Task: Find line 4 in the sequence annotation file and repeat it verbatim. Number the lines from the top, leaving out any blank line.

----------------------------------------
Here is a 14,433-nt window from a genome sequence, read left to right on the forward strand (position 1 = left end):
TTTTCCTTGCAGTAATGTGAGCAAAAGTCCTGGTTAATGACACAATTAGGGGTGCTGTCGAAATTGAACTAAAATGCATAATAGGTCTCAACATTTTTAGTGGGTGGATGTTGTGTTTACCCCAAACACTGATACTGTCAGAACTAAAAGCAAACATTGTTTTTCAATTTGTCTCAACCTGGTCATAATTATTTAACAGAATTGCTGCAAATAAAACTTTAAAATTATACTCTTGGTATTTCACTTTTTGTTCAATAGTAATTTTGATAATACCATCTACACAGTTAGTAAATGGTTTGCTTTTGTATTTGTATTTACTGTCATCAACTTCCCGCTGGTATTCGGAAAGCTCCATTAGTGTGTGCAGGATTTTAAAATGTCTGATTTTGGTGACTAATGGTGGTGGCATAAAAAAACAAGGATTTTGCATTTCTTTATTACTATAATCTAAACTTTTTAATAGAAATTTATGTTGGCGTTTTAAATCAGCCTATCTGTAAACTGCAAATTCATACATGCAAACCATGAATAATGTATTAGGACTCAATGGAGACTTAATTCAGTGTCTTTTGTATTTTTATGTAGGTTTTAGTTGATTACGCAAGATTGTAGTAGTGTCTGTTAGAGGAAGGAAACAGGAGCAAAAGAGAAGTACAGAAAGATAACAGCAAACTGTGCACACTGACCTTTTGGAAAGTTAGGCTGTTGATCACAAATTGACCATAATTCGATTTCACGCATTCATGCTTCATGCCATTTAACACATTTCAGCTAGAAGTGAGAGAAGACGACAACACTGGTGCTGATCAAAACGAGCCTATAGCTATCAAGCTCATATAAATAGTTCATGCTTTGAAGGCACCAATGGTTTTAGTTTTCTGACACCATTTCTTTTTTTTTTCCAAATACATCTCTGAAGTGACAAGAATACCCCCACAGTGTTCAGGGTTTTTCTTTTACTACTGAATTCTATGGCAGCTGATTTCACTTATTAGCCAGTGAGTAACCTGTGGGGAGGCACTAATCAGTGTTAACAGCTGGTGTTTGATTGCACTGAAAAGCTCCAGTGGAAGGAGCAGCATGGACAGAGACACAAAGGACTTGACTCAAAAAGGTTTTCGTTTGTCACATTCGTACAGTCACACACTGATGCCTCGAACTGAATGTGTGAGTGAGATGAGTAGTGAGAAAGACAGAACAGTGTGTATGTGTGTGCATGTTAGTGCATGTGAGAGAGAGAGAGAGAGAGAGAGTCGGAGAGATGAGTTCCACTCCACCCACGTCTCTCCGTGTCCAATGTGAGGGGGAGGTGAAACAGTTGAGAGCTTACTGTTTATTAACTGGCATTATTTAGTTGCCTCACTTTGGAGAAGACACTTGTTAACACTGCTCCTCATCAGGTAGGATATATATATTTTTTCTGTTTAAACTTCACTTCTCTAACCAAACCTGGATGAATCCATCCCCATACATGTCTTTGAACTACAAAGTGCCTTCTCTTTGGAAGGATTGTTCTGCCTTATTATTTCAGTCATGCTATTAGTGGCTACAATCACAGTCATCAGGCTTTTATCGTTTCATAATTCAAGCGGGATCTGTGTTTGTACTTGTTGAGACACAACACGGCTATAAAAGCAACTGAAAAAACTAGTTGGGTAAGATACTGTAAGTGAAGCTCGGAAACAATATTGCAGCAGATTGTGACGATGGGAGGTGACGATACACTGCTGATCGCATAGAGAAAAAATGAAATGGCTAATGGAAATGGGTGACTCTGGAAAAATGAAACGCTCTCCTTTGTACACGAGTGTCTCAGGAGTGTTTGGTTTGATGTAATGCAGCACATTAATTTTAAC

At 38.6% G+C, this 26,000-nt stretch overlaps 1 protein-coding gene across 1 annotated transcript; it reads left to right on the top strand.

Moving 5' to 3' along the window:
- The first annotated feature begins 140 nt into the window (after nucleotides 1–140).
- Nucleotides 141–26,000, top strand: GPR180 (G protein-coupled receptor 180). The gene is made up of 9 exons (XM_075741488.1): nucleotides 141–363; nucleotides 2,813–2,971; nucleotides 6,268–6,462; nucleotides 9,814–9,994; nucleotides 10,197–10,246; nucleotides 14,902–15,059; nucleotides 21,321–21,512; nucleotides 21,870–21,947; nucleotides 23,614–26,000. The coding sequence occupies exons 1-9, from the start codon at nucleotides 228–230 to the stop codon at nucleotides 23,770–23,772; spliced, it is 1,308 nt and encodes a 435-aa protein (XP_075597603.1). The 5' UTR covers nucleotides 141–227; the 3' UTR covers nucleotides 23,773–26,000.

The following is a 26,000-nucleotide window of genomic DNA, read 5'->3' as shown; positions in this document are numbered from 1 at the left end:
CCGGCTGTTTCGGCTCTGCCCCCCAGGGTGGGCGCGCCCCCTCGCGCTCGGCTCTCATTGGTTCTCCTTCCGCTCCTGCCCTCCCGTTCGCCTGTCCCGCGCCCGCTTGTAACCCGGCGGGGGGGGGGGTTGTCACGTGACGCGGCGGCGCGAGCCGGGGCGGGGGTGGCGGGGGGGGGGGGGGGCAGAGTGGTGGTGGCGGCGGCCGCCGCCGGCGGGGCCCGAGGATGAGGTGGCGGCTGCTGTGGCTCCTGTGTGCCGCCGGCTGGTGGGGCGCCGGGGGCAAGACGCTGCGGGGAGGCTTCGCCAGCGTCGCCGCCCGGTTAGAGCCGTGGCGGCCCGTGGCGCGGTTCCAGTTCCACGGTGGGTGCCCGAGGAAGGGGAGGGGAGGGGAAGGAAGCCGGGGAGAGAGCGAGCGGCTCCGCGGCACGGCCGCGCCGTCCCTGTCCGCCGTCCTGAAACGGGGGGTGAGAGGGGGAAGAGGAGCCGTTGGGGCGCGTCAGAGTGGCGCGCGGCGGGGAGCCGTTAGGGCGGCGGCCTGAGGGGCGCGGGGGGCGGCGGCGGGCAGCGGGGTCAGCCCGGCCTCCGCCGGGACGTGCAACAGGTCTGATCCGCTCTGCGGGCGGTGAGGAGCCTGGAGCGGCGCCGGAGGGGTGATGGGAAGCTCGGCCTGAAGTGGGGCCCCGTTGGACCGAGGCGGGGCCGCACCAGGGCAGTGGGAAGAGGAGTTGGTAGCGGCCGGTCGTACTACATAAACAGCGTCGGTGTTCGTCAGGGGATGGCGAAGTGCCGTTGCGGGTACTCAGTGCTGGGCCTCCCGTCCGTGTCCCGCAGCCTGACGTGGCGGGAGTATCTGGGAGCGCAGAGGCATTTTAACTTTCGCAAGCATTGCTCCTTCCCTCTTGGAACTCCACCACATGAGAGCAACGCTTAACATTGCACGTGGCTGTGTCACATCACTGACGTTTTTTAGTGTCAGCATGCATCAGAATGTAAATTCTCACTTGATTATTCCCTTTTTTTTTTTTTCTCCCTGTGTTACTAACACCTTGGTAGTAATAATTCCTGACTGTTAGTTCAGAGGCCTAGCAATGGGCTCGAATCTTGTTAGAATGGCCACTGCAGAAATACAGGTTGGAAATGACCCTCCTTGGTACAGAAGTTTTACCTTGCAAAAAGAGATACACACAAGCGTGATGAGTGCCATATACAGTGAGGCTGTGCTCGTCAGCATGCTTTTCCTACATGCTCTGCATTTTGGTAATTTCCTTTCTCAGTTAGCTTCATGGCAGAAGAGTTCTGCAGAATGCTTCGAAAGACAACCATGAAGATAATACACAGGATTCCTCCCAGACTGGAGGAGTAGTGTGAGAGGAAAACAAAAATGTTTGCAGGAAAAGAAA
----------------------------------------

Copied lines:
Moving 5' to 3' along the window: